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Making Sense of Cancer Screening Updates

December 21, 2011
By

TUESDAY, Dec. 20 (HealthDay News) — As experts alter course on
guidelines for cancer screenings such as mammograms and the
prostate-specific antigen test, the general public is understandably
confused.

Women at age 40 wonder if they should have a mammogram to look for
breast cancer or wait until 50, as one U.S. organization suggests. Men of
an age when prostate cancer develops may be told to forgo the
prostate-specific antigen (PSA) test, contrary to standard past practice.
And sexually active women may not feel safe from cervical cancer if they
wait years between Pap tests.

“It’s difficult to accept that having less testing is either as good or
even better than having more,” said Dr. Robert Mayer, faculty vice
president for academic affairs at the Dana-Farber Cancer Institute in
Boston.

Based on new research, some major cancer groups are advising the
medical profession to be more judicious about who gets tested and when.

“I don’t think the data are as conclusive that screening is as bad or
as good as we had hoped,” said Dr. David Penson, professor of urologic
surgery and director of surgical quality and outcomes research at
Vanderbilt University in Nashville.

Probably the most controversial recommendation came from the U.S.
Preventive Services Task Force (USPSTF), a government body that publishes
screening guidelines. It set off a furor two years ago when it announced
that mammograms may not benefit women in their 40s, while women aged 50 to
74 could safely undergo screening once every two years instead of
annually.

This year, the Canadian Task Force on Preventive Health Care came out
with similar recommendations on breast cancer screening, suggesting that
women aged 40 to 49 at average risk for breast cancer not get routine
mammograms.

This, of course, runs counter to long-standing conventional wisdom that
all women over the age of 40 should undergo a yearly mammogram.

These organizations reasoned that mammograms can result in false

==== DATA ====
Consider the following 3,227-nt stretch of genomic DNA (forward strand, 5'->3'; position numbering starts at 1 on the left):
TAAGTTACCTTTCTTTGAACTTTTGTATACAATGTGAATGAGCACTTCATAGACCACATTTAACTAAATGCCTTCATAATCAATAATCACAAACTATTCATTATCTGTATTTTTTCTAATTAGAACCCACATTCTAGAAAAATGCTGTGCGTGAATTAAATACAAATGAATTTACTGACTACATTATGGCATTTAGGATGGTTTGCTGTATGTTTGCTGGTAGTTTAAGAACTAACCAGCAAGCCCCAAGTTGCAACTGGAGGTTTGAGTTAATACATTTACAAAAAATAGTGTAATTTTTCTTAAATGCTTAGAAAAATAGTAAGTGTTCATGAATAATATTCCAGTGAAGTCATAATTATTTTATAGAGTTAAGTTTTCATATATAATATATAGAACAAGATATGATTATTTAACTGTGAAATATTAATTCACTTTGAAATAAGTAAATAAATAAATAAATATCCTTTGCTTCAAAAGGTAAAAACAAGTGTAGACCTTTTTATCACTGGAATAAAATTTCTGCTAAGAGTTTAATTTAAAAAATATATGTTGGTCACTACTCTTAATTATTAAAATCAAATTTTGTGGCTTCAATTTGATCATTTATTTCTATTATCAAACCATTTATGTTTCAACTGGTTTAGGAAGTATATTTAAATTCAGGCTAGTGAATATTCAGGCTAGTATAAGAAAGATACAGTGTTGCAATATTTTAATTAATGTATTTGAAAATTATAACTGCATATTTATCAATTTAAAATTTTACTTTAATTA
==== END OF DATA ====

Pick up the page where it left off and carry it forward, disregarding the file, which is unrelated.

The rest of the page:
positives and unnecessary biopsies, harm that in some instances may
outweigh the benefits of this type of screening. Soaring health costs may
also weigh in the decision-making.

However, the American Cancer Society and the American College of
Obstetricians and Gynecologists still advocate screening starting at age
40.

“I don’t see a trend of backing away from endorsement for screening
among many organizations,” said Robert Smith, senior director of cancer
control at the American Cancer Society. “Frankly, I see it in one.”

But the medical establishment is backing away from PSA screening for
prostate cancer, because the test is far from perfect, resulting in many
unnecessary biopsies.

Increased PSA levels can indicate cancer, but they are not a foolproof
measure. PSA levels rise naturally as men age, explained Mayer. Levels can
also rise if men have had two or three sexual experiences in the prior few
days.

“There are an enormous number of false positives,” Mayer added. “How
does one then say what’s good for everybody?”

And not all prostate cancers are created equal, some being highly
aggressive and others very slow-growing. Invasive treatment may be more
harmful than watching and waiting, some doctors say.

“We know that less than 10 percent of men with prostate cancer ever die
of the disease,” Mayer said. “That’s very different from colon cancer,
where 40 to 50 percent die from it, or breast cancer, where 30 to 40
percent die from it.”

The bottom line for both breast and prostate cancers: Check with your
health care provider on what is the best screening schedule for you.

Cervical cancer screening guidelines have also evolved over the years.

In October, three groups, including the American Cancer Society,
jointly created guidelines calling for women to get fewer cervical cancer
screenings over their lifetime.

The guidelines also call for combination Pap testing and HPV (human
papillomavirus) testing in women aged 30 and older, placing stronger
emphasis on HPV testing than guidelines officially released at the same
time from the USPSTF.

But the issue here is less controversial. “We have more sensitive tests
in our ability to detect what is a slow-growing disease,” said Smith.

More information

Visit the U.S. National Cancer Institute for more on cancer
screening tests.

Article source: http://news.yahoo.com/making-sense-cancer-screening-updates-140212600.html

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